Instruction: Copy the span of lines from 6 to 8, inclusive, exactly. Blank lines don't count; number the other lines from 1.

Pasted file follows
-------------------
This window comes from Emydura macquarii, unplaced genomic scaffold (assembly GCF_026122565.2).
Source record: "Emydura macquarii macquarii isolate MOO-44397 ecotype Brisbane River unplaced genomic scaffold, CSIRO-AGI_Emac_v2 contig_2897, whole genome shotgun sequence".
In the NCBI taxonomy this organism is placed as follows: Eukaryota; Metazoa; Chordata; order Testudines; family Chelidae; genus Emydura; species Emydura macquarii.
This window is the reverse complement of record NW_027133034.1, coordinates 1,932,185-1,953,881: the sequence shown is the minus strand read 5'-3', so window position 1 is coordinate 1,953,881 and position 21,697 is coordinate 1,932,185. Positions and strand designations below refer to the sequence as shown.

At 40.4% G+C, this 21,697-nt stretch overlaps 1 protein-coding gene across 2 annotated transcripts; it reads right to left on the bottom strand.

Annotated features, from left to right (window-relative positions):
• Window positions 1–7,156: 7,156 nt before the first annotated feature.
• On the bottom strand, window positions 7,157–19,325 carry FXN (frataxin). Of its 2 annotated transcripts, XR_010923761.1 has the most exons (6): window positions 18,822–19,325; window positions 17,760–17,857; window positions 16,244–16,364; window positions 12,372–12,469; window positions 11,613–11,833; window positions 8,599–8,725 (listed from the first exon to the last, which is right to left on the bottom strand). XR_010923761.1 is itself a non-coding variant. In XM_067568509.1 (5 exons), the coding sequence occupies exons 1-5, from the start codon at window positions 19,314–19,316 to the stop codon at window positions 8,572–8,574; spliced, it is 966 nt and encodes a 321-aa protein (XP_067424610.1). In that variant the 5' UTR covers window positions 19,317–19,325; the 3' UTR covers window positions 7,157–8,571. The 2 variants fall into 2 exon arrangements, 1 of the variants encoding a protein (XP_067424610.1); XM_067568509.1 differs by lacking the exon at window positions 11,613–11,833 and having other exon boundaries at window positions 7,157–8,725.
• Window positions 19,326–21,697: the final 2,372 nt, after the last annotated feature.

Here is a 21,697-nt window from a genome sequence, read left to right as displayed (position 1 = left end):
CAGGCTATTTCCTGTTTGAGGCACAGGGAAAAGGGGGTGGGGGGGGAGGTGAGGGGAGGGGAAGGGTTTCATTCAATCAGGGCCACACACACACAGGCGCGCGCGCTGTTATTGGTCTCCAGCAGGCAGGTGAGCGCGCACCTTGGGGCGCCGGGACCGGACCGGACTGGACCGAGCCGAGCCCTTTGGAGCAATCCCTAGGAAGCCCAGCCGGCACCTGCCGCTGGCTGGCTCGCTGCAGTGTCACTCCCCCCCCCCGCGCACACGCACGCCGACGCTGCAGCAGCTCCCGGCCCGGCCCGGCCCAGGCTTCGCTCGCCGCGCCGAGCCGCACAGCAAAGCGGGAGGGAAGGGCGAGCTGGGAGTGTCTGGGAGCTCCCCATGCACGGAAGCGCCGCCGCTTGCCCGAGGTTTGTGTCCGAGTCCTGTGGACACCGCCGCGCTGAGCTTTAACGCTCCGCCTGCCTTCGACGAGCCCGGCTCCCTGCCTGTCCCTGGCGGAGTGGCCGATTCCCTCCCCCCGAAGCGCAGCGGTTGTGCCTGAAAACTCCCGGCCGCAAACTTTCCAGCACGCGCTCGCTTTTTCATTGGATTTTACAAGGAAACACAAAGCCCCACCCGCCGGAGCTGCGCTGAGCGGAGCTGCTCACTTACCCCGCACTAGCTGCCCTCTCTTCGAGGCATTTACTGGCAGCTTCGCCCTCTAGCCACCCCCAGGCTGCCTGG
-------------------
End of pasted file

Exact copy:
Annotated features, from left to right (window-relative positions):
• Window positions 1–7,156: 7,156 nt before the first annotated feature.
• On the bottom strand, window positions 7,157–19,325 carry FXN (frataxin). Of its 2 annotated transcripts, XR_010923761.1 has the most exons (6): window positions 18,822–19,325; window positions 17,760–17,857; window positions 16,244–16,364; window positions 12,372–12,469; window positions 11,613–11,833; window positions 8,599–8,725 (listed from the first exon to the last, which is right to left on the bottom strand). XR_010923761.1 is itself a non-coding variant. In XM_067568509.1 (5 exons), the coding sequence occupies exons 1-5, from the start codon at window positions 19,314–19,316 to the stop codon at window positions 8,572–8,574; spliced, it is 966 nt and encodes a 321-aa protein (XP_067424610.1). In that variant the 5' UTR covers window positions 19,317–19,325; the 3' UTR covers window positions 7,157–8,571. The 2 variants fall into 2 exon arrangements, 1 of the variants encoding a protein (XP_067424610.1); XM_067568509.1 differs by lacking the exon at window positions 11,613–11,833 and having other exon boundaries at window positions 7,157–8,725.